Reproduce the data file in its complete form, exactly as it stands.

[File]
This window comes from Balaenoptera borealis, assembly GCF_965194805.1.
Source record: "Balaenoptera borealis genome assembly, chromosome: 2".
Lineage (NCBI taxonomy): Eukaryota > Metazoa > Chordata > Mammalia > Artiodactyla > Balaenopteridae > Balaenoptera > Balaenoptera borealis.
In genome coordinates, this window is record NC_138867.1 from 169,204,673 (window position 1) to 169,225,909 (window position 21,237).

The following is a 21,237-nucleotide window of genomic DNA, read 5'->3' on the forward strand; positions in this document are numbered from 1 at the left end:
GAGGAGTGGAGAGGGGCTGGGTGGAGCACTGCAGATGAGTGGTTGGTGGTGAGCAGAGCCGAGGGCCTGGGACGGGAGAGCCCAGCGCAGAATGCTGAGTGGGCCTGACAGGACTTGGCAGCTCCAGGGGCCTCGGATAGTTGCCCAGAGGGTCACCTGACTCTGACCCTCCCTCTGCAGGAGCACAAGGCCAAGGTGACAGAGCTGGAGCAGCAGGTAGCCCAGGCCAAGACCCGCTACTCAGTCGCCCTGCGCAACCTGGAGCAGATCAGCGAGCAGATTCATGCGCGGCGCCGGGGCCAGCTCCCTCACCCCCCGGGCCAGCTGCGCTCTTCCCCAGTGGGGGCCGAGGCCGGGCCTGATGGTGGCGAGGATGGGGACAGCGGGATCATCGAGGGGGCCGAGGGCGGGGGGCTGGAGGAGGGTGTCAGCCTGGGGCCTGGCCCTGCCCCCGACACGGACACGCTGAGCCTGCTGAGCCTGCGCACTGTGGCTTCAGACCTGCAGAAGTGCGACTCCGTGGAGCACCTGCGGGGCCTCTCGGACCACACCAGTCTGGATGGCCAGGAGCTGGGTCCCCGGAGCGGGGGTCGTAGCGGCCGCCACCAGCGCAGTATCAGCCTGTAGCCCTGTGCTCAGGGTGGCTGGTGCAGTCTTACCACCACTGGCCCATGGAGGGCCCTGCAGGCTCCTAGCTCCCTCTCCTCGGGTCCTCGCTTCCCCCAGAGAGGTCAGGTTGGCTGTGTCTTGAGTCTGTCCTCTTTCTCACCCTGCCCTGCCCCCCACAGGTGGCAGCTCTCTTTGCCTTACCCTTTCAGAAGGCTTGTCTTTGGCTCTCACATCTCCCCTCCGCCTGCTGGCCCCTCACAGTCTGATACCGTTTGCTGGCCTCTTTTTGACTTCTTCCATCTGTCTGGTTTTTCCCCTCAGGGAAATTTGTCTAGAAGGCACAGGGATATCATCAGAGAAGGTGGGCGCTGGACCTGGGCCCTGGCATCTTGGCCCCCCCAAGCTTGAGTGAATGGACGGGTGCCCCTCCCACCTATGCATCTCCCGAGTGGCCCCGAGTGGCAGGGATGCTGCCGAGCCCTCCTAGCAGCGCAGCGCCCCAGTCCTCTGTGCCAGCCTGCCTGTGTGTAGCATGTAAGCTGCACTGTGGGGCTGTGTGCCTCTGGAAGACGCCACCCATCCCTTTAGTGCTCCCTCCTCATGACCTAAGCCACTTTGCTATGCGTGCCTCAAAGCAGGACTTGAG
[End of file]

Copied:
This window comes from Balaenoptera borealis, assembly GCF_965194805.1.
Source record: "Balaenoptera borealis genome assembly, chromosome: 2".
Lineage (NCBI taxonomy): Eukaryota > Metazoa > Chordata > Mammalia > Artiodactyla > Balaenopteridae > Balaenoptera > Balaenoptera borealis.
In genome coordinates, this window is record NC_138867.1 from 169,204,673 (window position 1) to 169,225,909 (window position 21,237).

The following is a 21,237-nucleotide window of genomic DNA, read 5'->3' on the forward strand; positions in this document are numbered from 1 at the left end:
GAGGAGTGGAGAGGGGCTGGGTGGAGCACTGCAGATGAGTGGTTGGTGGTGAGCAGAGCCGAGGGCCTGGGACGGGAGAGCCCAGCGCAGAATGCTGAGTGGGCCTGACAGGACTTGGCAGCTCCAGGGGCCTCGGATAGTTGCCCAGAGGGTCACCTGACTCTGACCCTCCCTCTGCAGGAGCACAAGGCCAAGGTGACAGAGCTGGAGCAGCAGGTAGCCCAGGCCAAGACCCGCTACTCAGTCGCCCTGCGCAACCTGGAGCAGATCAGCGAGCAGATTCATGCGCGGCGCCGGGGCCAGCTCCCTCACCCCCCGGGCCAGCTGCGCTCTTCCCCAGTGGGGGCCGAGGCCGGGCCTGATGGTGGCGAGGATGGGGACAGCGGGATCATCGAGGGGGCCGAGGGCGGGGGGCTGGAGGAGGGTGTCAGCCTGGGGCCTGGCCCTGCCCCCGACACGGACACGCTGAGCCTGCTGAGCCTGCGCACTGTGGCTTCAGACCTGCAGAAGTGCGACTCCGTGGAGCACCTGCGGGGCCTCTCGGACCACACCAGTCTGGATGGCCAGGAGCTGGGTCCCCGGAGCGGGGGTCGTAGCGGCCGCCACCAGCGCAGTATCAGCCTGTAGCCCTGTGCTCAGGGTGGCTGGTGCAGTCTTACCACCACTGGCCCATGGAGGGCCCTGCAGGCTCCTAGCTCCCTCTCCTCGGGTCCTCGCTTCCCCCAGAGAGGTCAGGTTGGCTGTGTCTTGAGTCTGTCCTCTTTCTCACCCTGCCCTGCCCCCCACAGGTGGCAGCTCTCTTTGCCTTACCCTTTCAGAAGGCTTGTCTTTGGCTCTCACATCTCCCCTCCGCCTGCTGGCCCCTCACAGTCTGATACCGTTTGCTGGCCTCTTTTTGACTTCTTCCATCTGTCTGGTTTTTCCCCTCAGGGAAATTTGTCTAGAAGGCACAGGGATATCATCAGAGAAGGTGGGCGCTGGACCTGGGCCCTGGCATCTTGGCCCCCCCAAGCTTGAGTGAATGGACGGGTGCCCCTCCCACCTATGCATCTCCCGAGTGGCCCCGAGTGGCAGGGATGCTGCCGAGCCCTCCTAGCAGCGCAGCGCCCCAGTCCTCTGTGCCAGCCTGCCTGTGTGTAGCATGTAAGCTGCACTGTGGGGCTGTGTGCCTCTGGAAGACGCCACCCATCCCTTTAGTGCTCCCTCCTCATGACCTAAGCCACTTTGCTATGCGTGCCTCAAAGCAGGACTTGAG